I initially read this one for myself first, thinking that it might end-up here as a short but instead I was smiling, nodding my head, and highlighting all the way. In this interview, Justinien Tribillon (what a name! what a bio!) beautifully explains why he’s a “professional amateur,” the importance of curiosity, the value of curation, recombinatorial creativity, lazyness, generalists, and multi-disciplinarity.
Also today, I listened to my friend Alexandra Deschamps-Sonsino being interviewed by Julian Bleecker on the Near Future Laboratory Podcast where they talk about a number of things, including consulting, the developer stack, design, writing, and working laterally. I’m attaching this with Tribillon above because it’s something that fascinates me; people working across disciplines and how their ‘primary toolkit’ (urbanism, design, coding, architecture, law) becomes a lens and a language to walk across these discipline and make sense of them.
I’ve realized that when I sit down and type something, my thinking and thoughts, develop in a way that isn’t possible when you are talking out loud or thinking in your head. I tend to walk a lot to get ideas. But you need to write down stuff at some point and there’s a process of unfolding an idea that, for me, is only triggered when I write stuff down. […]
What’s key for me is the multi-disciplinarity of my practice. I do touch upon a lot of different disciplines and I am a professional amateur. I’m not an expert in anything. I never fully know my field, but I try to make connections between fields and between people without being a wanker, without appropriating someone else’s work, but by clearly building on top of what’s there, acknowledging what others have do. […]
There’s no shame in saying, “This is not my idea. I read it here. I found it amazing. And, you know what? I’m going to connect it to that other amazing idea I found and this is what I’m making out of it. My work was only to connect those two ideas and this is what I’m sharing with you.” […]
[T]hat’s why I think you can be a generalist. You can be someone who makes synthesis. And you can also make something interesting without knowing something in depth.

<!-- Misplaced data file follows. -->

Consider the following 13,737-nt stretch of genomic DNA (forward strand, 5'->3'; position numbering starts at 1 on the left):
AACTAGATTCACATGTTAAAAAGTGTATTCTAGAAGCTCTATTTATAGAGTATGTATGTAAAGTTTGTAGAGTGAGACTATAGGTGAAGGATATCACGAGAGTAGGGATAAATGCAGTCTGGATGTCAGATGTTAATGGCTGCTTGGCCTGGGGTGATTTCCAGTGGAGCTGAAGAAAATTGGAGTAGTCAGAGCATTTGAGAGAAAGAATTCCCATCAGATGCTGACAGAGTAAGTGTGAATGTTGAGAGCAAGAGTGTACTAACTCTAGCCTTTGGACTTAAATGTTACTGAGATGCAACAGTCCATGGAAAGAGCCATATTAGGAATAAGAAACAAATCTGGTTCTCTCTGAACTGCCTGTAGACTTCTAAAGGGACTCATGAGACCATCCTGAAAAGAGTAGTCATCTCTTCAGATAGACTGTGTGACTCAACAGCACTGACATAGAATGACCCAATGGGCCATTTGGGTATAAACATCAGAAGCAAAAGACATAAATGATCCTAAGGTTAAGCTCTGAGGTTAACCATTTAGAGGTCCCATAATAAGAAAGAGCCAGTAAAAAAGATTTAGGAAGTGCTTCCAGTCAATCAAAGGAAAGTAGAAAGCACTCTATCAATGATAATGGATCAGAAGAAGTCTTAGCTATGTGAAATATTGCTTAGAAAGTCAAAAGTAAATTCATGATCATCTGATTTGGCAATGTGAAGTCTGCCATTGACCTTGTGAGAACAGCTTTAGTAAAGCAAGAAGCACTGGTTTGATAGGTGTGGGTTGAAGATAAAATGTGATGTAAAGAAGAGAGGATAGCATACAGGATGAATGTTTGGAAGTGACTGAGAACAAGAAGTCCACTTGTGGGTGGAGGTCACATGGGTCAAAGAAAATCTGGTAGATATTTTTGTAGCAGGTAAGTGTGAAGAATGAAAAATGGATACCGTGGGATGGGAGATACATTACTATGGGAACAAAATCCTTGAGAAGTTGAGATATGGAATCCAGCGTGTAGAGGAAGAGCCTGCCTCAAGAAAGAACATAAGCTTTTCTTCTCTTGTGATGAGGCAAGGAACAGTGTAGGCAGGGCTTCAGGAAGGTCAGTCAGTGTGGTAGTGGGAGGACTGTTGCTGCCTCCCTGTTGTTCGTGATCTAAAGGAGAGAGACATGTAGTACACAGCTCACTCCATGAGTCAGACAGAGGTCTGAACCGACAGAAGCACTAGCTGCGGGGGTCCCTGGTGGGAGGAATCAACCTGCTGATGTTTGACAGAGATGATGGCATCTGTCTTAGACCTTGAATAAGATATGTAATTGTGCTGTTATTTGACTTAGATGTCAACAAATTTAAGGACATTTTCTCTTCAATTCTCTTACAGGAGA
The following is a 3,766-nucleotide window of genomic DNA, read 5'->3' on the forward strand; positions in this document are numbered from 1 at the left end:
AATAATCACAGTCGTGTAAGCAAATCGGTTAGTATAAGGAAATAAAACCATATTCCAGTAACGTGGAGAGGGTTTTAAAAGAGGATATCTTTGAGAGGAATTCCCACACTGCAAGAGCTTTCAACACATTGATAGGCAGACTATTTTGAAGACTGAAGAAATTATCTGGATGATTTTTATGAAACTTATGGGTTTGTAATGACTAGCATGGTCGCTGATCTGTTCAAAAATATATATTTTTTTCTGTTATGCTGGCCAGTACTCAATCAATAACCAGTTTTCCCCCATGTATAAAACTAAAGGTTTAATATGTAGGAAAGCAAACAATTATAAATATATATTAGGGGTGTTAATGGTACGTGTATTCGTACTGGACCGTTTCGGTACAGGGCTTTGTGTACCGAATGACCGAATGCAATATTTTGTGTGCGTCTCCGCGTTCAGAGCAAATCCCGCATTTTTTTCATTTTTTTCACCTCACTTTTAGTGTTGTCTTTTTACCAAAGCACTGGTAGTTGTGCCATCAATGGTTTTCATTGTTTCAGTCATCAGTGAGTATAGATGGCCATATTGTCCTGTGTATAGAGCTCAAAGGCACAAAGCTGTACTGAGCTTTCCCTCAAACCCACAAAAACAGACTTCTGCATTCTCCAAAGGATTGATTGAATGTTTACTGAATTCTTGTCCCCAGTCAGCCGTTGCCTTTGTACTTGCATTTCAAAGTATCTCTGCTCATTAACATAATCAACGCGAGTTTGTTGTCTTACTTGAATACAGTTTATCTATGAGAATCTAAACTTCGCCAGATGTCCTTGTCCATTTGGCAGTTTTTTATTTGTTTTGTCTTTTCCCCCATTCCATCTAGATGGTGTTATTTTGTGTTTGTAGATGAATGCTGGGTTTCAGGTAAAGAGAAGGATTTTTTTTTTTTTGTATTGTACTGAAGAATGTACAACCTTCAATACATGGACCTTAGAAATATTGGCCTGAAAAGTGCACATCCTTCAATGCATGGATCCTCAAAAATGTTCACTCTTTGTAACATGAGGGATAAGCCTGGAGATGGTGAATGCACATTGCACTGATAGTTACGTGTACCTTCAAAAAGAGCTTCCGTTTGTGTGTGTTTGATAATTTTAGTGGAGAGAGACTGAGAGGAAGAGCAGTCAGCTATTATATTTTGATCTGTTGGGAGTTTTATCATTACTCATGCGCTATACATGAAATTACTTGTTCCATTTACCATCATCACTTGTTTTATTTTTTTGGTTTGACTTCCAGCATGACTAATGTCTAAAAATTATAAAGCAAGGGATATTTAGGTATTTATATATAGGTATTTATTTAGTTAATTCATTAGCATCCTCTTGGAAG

Perhaps a bit more ‘diving into the practice’ than usual for articles featured here, but I loved this pretty detailed view of the multi-year process and the various components that went into creating Level 5 of the Orbiting Space Station (OSS) HOPE for the Dubai Future Foundation’s Museum of the Future. Some of the topics: mundane futures, an archaeological approach to the study of the ISS, the design of the Soviet Soyuz Orbital Module, a future history of design, low-gravity wine bottles, and a ‘space pidgin’ “formed with expression mixing both technical terms and informal matters.” Excellent stuff!
As American writer Ursula K. Le Guin once put it, “The future is a safe, sterile laboratory for trying out ideas in, a means of thinking about reality, a method.” […]
[W]e imagined technologies not just as a palette of tools, but as a culture. The culture of human behavior, human possibility, and human potential with technologies. We extrapolated weak signals that came from analyzing the background stories of the Space Race, the current private and public initiatives in the space industry and politics, the technological roadmaps, the historical and fictional tools and architecture designed to live in orbit and the potential future worlds depicted in science-fiction books and movies. […]
If you think about it, a vintage jacket worn in 2071, might have actually been made in 2030 or so, so even what ‘old’ and vintage is in this context, it’s actually already the future for us. So to design a product that would be used in this future context, you have to put yourself in the mindset of a designer from different future times, being 2065, 2040 or 2030. And as we have to admit to ourselves, we all design influenced by the cultural, societal and technological times that we live in.
What it would take to see the world completely differently → Anelise Chen on the re-release of Rachel Carson’s The Sea Trilogy. “Though there is little sentimentality here about the death of any particular creature—everything, whether plankton or fish or mollusk, is always eating or being eaten—there is a sense of horror at human plunder. The sheer scale of what humans took for themselves is what made them monstrous.”
No.228 Asides ⊕ See Note
- 💯 ☀️ 🌳 Project Drawdown updates world’s leading set of climate solutions—adding 11 new solutions for addressing the climate crisis. “[C]onfirms with even more clarity and conviction that humanity has the solutions needed to reach drawdown quickly, safely, efficiently, and equitably.”
- 🇲🇽 🤔 Algae biopanel windows make power, oxygen and biomass, and suck up CO2. “Beautifully designed, energy-generating bio-panels that suck up carbon dioxide and pump out biomass for use as fuel or fertilizer – that's the idea behind Mexican startup Greenfluidics and its nanotech-enhanced microalgae bioreactor building panels.”
- 🌏 🌳 36 Countries Are Gaining More Trees than They’re Losing. “[N]ew trees don’t make up for the loss of old-growth, carbon-rich forests. But this new data provides a chance to examine where and why gain is happening, opening up new opportunities to monitor and inform forest restoration efforts around the world. ”
- 📱 🧠 Haven’t read it yet, but very something we hear often, curious to know if anything backs it. Is your smartphone ruining your memory? A special report on the rise of ‘digital amnesia’.
- 🇸🇪 👀 Absolutely love Six N. Five’s “The Red Spot” at the top. Stockholm's First NFT Exhibition Goes Somewhere Ethereal. “… unlocks a transportive and otherworldly experience through works by such leading digital artists as Krista Kim, Snowfro, and IX Shells.”
- 🇹🇷 🤯 Sensational find in Turkey: Turkish archaeologists discover subterranean city of Matiate. “[T]he gateway to a huge underground city has been discovered. It was used for over 1900 years and could accommodate up to 70,000 people.”